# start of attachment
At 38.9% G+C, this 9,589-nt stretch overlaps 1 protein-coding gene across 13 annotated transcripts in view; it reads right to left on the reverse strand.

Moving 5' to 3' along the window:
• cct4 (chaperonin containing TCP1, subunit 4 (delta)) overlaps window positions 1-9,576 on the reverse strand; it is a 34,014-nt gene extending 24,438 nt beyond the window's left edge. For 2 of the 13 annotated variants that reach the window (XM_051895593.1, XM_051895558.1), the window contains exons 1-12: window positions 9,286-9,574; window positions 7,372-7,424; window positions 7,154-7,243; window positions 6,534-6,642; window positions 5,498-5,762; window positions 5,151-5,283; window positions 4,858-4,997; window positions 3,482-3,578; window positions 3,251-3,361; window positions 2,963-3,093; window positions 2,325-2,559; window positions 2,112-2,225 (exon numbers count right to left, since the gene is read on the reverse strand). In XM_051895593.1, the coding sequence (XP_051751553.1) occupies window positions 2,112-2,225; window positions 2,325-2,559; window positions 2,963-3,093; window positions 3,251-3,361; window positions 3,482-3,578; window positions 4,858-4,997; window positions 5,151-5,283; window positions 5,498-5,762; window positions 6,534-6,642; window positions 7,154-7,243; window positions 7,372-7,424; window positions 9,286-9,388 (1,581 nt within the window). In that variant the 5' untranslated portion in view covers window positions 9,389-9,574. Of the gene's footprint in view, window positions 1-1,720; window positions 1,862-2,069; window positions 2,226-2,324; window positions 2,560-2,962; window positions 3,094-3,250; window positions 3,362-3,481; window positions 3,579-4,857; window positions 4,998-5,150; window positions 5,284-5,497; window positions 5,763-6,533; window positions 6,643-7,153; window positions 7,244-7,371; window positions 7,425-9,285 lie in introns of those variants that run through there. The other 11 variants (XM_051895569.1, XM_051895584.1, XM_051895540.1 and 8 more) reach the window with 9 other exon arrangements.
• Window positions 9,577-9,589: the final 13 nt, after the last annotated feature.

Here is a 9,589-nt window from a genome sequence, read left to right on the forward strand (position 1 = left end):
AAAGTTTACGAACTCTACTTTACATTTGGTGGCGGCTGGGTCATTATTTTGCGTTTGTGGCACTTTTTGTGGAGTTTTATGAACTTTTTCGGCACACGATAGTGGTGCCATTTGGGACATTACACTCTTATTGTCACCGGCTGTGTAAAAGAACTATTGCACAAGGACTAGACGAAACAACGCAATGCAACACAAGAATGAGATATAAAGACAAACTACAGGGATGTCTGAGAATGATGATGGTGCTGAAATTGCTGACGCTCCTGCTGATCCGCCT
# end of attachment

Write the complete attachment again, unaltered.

At 38.9% G+C, this 9,589-nt stretch overlaps 1 protein-coding gene across 13 annotated transcripts in view; it reads right to left on the reverse strand.

Moving 5' to 3' along the window:
• cct4 (chaperonin containing TCP1, subunit 4 (delta)) overlaps window positions 1-9,576 on the reverse strand; it is a 34,014-nt gene extending 24,438 nt beyond the window's left edge. For 2 of the 13 annotated variants that reach the window (XM_051895593.1, XM_051895558.1), the window contains exons 1-12: window positions 9,286-9,574; window positions 7,372-7,424; window positions 7,154-7,243; window positions 6,534-6,642; window positions 5,498-5,762; window positions 5,151-5,283; window positions 4,858-4,997; window positions 3,482-3,578; window positions 3,251-3,361; window positions 2,963-3,093; window positions 2,325-2,559; window positions 2,112-2,225 (exon numbers count right to left, since the gene is read on the reverse strand). In XM_051895593.1, the coding sequence (XP_051751553.1) occupies window positions 2,112-2,225; window positions 2,325-2,559; window positions 2,963-3,093; window positions 3,251-3,361; window positions 3,482-3,578; window positions 4,858-4,997; window positions 5,151-5,283; window positions 5,498-5,762; window positions 6,534-6,642; window positions 7,154-7,243; window positions 7,372-7,424; window positions 9,286-9,388 (1,581 nt within the window). In that variant the 5' untranslated portion in view covers window positions 9,389-9,574. Of the gene's footprint in view, window positions 1-1,720; window positions 1,862-2,069; window positions 2,226-2,324; window positions 2,560-2,962; window positions 3,094-3,250; window positions 3,362-3,481; window positions 3,579-4,857; window positions 4,998-5,150; window positions 5,284-5,497; window positions 5,763-6,533; window positions 6,643-7,153; window positions 7,244-7,371; window positions 7,425-9,285 lie in introns of those variants that run through there. The other 11 variants (XM_051895569.1, XM_051895584.1, XM_051895540.1 and 8 more) reach the window with 9 other exon arrangements.
• Window positions 9,577-9,589: the final 13 nt, after the last annotated feature.

Here is a 9,589-nt window from a genome sequence, read left to right on the forward strand (position 1 = left end):
AAAGTTTACGAACTCTACTTTACATTTGGTGGCGGCTGGGTCATTATTTTGCGTTTGTGGCACTTTTTGTGGAGTTTTATGAACTTTTTCGGCACACGATAGTGGTGCCATTTGGGACATTACACTCTTATTGTCACCGGCTGTGTAAAAGAACTATTGCACAAGGACTAGACGAAACAACGCAATGCAACACAAGAATGAGATATAAAGACAAACTACAGGGATGTCTGAGAATGATGATGGTGCTGAAATTGCTGACGCTCCTGCTGATCCGCCT